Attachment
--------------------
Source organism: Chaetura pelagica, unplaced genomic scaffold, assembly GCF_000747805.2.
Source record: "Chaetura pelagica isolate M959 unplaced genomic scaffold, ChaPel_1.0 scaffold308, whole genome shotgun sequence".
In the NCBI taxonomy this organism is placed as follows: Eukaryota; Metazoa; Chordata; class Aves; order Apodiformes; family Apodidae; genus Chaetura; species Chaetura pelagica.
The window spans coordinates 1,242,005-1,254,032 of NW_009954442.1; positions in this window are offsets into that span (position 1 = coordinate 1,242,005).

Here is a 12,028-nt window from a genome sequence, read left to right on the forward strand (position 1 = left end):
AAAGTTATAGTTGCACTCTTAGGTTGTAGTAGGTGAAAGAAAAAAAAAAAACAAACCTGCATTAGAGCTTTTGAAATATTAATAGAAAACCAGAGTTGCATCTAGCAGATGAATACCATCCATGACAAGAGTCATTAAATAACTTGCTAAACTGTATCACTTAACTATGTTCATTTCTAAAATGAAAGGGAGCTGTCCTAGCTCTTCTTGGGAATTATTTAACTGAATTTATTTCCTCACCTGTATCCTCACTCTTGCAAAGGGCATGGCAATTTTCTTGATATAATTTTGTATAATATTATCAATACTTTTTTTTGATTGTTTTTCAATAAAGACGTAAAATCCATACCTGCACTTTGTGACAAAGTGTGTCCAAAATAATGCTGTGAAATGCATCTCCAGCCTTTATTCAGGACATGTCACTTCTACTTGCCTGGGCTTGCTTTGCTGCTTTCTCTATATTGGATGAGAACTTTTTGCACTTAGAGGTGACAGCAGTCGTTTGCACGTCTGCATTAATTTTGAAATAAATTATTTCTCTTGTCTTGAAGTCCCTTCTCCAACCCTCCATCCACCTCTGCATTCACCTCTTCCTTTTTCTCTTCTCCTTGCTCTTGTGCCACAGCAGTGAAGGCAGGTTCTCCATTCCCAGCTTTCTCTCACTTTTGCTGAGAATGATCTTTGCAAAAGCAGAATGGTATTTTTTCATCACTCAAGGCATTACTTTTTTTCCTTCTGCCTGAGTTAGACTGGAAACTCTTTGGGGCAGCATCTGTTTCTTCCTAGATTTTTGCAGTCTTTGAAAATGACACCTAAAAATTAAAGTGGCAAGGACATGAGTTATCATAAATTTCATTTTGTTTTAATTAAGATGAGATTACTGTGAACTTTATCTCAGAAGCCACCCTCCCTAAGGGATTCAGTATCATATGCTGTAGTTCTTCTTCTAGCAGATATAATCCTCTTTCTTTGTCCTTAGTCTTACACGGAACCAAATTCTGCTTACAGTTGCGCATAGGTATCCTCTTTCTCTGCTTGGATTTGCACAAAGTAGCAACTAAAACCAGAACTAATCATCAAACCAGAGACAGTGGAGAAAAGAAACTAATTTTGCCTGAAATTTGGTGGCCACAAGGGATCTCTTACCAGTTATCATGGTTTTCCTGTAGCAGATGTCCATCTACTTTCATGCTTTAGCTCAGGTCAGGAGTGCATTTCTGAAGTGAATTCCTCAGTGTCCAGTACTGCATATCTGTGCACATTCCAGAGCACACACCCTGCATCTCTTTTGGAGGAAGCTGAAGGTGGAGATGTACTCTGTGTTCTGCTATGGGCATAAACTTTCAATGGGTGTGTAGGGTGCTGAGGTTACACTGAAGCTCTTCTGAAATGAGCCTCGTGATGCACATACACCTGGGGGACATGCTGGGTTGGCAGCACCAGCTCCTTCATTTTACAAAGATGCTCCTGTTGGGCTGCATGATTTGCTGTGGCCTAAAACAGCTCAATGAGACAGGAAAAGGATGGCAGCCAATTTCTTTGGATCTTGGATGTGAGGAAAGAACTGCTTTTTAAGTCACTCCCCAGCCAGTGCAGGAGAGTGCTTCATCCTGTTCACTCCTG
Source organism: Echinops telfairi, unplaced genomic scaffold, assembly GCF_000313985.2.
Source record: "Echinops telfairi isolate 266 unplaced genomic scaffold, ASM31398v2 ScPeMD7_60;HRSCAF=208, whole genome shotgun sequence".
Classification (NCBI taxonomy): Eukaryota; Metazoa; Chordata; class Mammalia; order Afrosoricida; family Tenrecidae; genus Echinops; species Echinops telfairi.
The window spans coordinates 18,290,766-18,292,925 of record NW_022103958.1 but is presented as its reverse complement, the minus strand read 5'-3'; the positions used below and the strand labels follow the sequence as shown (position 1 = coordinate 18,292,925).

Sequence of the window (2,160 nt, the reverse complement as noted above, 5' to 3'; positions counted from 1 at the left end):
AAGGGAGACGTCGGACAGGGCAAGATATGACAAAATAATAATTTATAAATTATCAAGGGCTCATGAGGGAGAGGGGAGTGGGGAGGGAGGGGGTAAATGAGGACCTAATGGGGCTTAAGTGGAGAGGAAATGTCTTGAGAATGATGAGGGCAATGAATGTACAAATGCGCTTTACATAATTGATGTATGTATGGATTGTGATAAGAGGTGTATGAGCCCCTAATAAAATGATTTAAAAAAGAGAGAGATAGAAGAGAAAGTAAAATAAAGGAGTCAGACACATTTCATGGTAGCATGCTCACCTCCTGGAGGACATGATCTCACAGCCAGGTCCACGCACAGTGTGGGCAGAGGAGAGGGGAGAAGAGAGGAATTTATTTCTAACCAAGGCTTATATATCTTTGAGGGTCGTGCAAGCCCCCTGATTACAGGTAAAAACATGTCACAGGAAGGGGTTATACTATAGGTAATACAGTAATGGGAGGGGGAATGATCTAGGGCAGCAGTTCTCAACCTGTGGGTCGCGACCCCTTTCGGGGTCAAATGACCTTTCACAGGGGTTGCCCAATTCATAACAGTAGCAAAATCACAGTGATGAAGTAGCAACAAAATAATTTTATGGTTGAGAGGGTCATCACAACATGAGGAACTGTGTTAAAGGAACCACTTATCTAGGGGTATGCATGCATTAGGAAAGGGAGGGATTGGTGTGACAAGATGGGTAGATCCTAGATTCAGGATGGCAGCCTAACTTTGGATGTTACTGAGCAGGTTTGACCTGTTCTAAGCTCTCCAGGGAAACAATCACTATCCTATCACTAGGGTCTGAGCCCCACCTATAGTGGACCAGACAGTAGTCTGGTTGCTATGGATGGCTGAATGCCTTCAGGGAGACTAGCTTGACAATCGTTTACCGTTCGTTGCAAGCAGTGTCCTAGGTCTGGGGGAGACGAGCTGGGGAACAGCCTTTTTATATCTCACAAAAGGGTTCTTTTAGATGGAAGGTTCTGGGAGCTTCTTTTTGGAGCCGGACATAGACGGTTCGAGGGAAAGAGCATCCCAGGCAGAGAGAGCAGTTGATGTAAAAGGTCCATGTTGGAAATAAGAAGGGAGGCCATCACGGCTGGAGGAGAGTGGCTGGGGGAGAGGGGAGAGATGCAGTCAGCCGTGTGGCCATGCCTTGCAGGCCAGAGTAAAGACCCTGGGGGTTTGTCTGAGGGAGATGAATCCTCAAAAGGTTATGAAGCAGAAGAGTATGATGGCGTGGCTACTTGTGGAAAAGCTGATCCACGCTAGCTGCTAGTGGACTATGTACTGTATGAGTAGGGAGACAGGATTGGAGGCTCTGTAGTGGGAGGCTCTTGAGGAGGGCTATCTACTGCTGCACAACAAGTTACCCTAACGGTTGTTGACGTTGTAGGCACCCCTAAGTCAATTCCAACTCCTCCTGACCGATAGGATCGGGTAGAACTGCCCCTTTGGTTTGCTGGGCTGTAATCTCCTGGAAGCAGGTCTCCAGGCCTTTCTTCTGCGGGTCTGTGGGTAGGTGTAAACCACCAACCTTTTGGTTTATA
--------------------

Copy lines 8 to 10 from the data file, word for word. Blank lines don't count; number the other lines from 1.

Source record: "Echinops telfairi isolate 266 unplaced genomic scaffold, ASM31398v2 ScPeMD7_60;HRSCAF=208, whole genome shotgun sequence".
Classification (NCBI taxonomy): Eukaryota; Metazoa; Chordata; class Mammalia; order Afrosoricida; family Tenrecidae; genus Echinops; species Echinops telfairi.
The window spans coordinates 18,290,766-18,292,925 of record NW_022103958.1 but is presented as its reverse complement, the minus strand read 5'-3'; the positions used below and the strand labels follow the sequence as shown (position 1 = coordinate 18,292,925).